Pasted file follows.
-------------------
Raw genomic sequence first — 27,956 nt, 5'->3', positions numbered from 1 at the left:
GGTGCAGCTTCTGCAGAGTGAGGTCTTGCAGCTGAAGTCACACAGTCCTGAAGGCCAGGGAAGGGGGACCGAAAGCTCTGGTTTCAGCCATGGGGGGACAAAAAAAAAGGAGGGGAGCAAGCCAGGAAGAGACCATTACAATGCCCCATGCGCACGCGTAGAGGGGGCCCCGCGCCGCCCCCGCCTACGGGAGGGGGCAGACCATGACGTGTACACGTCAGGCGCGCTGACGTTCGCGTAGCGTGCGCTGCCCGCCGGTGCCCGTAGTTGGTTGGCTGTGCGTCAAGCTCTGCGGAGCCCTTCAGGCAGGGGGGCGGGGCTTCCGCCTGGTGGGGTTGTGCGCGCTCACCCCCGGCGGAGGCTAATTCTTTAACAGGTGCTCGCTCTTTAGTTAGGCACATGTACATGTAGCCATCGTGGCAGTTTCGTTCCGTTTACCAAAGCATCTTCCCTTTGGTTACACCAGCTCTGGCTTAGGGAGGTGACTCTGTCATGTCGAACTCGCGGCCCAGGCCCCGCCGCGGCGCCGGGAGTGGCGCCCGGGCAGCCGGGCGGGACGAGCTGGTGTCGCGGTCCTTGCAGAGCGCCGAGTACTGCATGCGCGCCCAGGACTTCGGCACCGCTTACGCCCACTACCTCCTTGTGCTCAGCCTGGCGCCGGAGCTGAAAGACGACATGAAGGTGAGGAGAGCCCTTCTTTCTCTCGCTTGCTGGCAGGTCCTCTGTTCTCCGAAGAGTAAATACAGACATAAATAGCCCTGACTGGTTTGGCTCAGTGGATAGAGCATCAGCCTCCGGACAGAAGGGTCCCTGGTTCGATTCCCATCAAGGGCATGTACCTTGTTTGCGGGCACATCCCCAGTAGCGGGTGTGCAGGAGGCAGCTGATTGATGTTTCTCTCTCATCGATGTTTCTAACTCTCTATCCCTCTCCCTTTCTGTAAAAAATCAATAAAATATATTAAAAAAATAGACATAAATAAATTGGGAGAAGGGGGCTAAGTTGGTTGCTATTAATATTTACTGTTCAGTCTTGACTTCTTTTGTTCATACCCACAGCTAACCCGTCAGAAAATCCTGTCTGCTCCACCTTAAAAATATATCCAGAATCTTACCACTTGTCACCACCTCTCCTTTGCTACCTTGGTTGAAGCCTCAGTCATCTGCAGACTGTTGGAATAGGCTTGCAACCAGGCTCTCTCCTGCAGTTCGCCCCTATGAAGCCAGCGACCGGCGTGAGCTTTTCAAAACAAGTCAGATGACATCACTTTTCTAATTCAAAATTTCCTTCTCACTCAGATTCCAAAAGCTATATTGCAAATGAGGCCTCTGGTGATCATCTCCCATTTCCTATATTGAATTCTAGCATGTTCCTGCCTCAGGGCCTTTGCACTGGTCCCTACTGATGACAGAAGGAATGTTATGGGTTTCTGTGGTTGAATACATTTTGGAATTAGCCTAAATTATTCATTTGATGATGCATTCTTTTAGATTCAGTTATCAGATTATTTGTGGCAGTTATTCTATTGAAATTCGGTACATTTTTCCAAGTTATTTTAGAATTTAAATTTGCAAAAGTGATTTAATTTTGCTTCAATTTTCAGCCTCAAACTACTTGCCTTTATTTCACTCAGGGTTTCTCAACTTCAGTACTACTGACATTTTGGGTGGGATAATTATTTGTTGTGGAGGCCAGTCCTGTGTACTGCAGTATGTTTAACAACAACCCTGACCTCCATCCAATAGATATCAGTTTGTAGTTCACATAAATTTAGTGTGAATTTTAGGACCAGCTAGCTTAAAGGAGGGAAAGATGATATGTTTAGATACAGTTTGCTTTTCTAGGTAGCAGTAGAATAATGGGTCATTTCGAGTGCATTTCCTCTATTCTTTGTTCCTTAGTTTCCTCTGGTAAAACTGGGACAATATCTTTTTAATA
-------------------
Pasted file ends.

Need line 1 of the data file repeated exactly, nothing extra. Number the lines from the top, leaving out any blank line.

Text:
Raw genomic sequence first — 27,956 nt, 5'->3', positions numbered from 1 at the left: